- - Thursday, September 8, 2011


Bernanke offers no hints of further aid to economy

Federal Reserve Chairman Ben S. Bernanke said Thursday that he is surprised by how cautious consumers remain more than two years after the recession officially ended. But he offered no hints of further steps the Fed might take to try to boost the weak economy.

Mr. Bernanke noted that several factors have kept consumers from spending more: from high unemployment and falling home values to still-heavy debt loads and higher gasoline prices.

“Even taking into account the many financial pressures they face, households seem exceptionally cautious,” he said in a speech in Minneapolis to the Economic Club of Minnesota.

Mr. Bernanke said that higher prices for gas, cars and other consumer goods were due, in part, to temporary factors, such as supply disruptions stemming from Japan’s earthquake and nuclear crisis. As those factors continue to ease, the Fed chief said he expects inflation to ease in the coming months.


Activist buys stake in Yahoo, slams board

LOS ANGELES — An activist investment fund disclosed Thursday that it has bought a 5.2 percent stake in troubled Web portal Yahoo Inc. and called for sweeping changes to the board.

A public letter from Daniel Loeb, chief executive of investment adviser Third Point, comes after Yahoo’s board fired CEO Carol Bartz on Tuesday after 2 1/2 years on the job, a move she bitterly criticized in an interview published Thursday.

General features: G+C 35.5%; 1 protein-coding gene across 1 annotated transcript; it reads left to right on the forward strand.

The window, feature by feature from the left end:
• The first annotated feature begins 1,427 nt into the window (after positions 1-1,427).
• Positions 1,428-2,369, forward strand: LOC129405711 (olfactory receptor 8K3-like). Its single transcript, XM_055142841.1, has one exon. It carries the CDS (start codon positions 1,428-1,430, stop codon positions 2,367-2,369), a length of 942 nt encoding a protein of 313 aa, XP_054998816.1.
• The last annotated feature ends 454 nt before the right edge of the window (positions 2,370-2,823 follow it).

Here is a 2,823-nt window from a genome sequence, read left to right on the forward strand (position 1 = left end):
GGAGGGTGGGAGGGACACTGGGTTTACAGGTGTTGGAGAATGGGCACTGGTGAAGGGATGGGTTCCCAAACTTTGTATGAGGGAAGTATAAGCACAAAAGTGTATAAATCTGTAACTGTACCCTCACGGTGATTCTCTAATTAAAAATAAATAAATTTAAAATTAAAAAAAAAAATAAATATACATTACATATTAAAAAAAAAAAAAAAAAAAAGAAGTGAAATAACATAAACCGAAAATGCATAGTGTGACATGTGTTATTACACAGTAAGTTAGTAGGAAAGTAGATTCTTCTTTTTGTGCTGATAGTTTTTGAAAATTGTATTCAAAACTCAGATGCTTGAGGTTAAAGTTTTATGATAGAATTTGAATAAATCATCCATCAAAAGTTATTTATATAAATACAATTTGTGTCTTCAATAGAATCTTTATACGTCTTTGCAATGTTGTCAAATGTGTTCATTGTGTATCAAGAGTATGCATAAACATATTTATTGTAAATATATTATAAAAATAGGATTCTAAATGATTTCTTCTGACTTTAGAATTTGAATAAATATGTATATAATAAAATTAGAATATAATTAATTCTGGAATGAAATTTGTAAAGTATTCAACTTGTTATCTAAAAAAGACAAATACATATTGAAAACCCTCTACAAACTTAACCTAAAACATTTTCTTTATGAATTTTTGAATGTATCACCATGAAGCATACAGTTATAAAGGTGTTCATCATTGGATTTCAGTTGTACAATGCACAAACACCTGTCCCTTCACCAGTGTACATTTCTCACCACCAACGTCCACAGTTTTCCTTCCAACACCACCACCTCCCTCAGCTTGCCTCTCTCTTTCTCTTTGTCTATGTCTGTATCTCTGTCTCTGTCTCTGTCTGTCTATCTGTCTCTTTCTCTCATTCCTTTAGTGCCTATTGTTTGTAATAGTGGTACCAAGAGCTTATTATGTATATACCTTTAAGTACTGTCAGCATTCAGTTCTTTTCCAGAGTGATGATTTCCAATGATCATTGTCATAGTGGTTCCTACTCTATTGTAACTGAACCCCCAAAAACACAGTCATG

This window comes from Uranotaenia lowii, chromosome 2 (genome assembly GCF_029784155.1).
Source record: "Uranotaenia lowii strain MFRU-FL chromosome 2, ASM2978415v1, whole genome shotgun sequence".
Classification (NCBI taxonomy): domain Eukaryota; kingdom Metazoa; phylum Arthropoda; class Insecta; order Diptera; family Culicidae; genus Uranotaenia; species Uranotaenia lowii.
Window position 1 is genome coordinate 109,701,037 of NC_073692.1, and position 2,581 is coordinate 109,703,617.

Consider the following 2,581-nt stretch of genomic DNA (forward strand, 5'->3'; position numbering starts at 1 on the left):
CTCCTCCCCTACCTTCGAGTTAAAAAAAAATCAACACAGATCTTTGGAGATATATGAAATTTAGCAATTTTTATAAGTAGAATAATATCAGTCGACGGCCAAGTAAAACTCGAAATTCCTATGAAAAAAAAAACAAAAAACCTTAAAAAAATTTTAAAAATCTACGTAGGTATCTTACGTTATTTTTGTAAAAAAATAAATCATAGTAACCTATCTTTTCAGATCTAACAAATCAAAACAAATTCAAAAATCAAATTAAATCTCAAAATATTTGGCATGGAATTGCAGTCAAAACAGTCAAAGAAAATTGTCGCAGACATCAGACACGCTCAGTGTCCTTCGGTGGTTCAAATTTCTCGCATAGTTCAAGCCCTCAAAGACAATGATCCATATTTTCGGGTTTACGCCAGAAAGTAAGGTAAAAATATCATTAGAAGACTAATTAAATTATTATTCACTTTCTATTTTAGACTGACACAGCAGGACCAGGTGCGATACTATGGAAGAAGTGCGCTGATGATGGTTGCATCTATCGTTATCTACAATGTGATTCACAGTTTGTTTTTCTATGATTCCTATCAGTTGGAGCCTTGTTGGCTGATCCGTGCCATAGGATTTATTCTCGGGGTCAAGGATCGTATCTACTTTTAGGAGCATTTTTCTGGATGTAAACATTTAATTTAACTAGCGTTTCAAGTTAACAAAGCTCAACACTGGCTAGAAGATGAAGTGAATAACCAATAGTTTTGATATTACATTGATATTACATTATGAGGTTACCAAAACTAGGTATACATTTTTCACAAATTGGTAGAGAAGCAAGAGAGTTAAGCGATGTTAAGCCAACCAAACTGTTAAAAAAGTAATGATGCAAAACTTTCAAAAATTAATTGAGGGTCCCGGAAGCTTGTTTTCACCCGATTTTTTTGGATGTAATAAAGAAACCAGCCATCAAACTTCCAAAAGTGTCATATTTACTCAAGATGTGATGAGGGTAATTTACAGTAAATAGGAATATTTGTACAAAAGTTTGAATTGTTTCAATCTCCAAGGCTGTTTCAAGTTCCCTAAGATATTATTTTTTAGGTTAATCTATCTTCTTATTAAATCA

Mr. Loeb said the board made a “serious misjudgment” in hiring Ms. Bartz, and he criticized it for taking so long to fire her, given her “abysmal performance.” He disparaged Ms. Bartz personally for alienating the company’s Asian partners Alibaba Group, Softbank and Yahoo Japan as well as Yahoo’s shareholders, analysts, bloggers, customers and employees.

“While the decision to hire her alone is grounds for questioning the board’s competence, its willingness to turn a blind eye to these serious problems … is even more troubling,” Mr. Loeb said.

Mr. Loeb also said it is now apparent that the board made a “gross error” in turning down Microsoft Corp.’s takeover bid in 2008 for $31 a share. He estimated the company’s intrinsic value now at $20 per share.

“This mistake is all the more frustrating given Yahoo’s current depressed stock price,” he said.

Yahoo’s stock jumped 34 cents, or 2.5 percent, to $13.95 midday Thursday after the letter was released. Since Ms. Bartz’s firing, shares are up 8 percent.

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